Tweet, Thursday, November 30, 2017
@RealJaronLanier A good idea is an integrated view of the universe from the Planck Length/Planck Time to the Observable Universe/Age of the Universe right now. Time becomes derivative. Space, too. Use base-2 and you’ll have 202 notations.
From Wikipedia: “Jaron Zepel Lanier is an American computer philosophy writer, computer scientist, visual artist, and composer of classical music. A pioneer in the field of virtual reality, Lanier and T. G. Zimmerman left Atari in 1985 to found VPL Research, Inc., the first company to sell VR goggles and gloves…”
Email, Thursday, November 30, 2017
A mathematically-integrated universe view is way more cool than any worldview.
As early as 1957, Kees Boeke, a high school teacher, did a base-10 map of the known universe in 40 jumps. His book, Cosmic View, has become a cult classic and tours of the universe based on it have proliferated on the web and IMAX theaters. Yet, it is a bit peculiar that it took 54 years before anybody thought to do a base-2 map. A bit more natural and granular, it is still a look at the totality of our universe.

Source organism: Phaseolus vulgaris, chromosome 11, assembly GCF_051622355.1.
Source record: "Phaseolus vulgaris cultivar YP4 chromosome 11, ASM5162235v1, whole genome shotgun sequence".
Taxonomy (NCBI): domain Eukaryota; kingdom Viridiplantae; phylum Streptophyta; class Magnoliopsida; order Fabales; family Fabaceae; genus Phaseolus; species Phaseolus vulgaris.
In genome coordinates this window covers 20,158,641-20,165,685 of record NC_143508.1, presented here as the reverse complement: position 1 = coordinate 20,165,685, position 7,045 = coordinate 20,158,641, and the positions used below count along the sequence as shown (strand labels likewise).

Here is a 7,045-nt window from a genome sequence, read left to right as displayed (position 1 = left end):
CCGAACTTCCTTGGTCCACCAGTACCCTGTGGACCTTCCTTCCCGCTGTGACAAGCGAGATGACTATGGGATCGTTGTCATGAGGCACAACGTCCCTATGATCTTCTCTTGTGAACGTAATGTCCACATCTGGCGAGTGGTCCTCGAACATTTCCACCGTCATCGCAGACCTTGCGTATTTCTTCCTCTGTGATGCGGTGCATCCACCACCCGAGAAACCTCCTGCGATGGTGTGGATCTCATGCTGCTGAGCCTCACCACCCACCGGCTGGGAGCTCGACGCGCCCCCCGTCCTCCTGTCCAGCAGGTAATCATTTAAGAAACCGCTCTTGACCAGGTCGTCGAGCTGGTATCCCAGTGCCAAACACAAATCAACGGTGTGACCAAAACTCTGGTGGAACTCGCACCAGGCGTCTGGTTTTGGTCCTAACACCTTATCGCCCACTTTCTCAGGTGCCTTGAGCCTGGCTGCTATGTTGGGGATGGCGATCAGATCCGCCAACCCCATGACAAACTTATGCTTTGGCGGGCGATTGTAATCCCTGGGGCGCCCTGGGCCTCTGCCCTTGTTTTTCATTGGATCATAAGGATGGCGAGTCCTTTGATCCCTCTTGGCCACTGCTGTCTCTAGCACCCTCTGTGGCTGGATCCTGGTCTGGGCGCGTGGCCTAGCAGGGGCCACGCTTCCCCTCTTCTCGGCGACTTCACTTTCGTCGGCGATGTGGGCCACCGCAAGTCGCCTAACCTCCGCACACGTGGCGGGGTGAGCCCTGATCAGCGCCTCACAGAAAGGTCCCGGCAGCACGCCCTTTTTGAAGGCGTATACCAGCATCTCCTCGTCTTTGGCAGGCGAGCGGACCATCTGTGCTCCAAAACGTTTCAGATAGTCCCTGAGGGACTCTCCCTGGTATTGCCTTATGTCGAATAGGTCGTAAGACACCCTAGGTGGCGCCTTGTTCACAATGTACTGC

In December 2011, we backed into that base-2 matrix from our high school geometry classes: https://81018.com/home The result is over 1000 simple calculations in just 202 notations: https://81018.com/chart
The implications are mind-boggling. First, the academics made some rather large mistakes.
Sir Isaac got us going on absolute space and time and we haven’t deviated since 1686. But, he was wrong. Then another Lucasian Professor from the original Cambridge, Stephen Hawking, got us going on a big bang theory; and though deviants are now everywhere, it may take a few more years before a natural inflation ( https://81018.com/ni ) is fully recognized. Notably Hawking’s one-time boss, mentor, colleague, co-author and collaborator, Neil Turok (Perimeter Institute, Ontario) tells us, Hawking is wrong: https://81018.com/lefschetz
Here’s the key and where you come into this picture. An integrated view of the universe in 202 notations gives us about 60 notations that can only be explored by mathematics and virtual reality (VR). If we unlock that pathway…
I would enjoy talking with you about it.
“Behind it all is an idea so simple, so beautiful, that when we grasp it — in a decade, a century, or a millennium –
we will all say to each other, how could it have been otherwise?” -John Wheeler, physicist, 1986, Princeton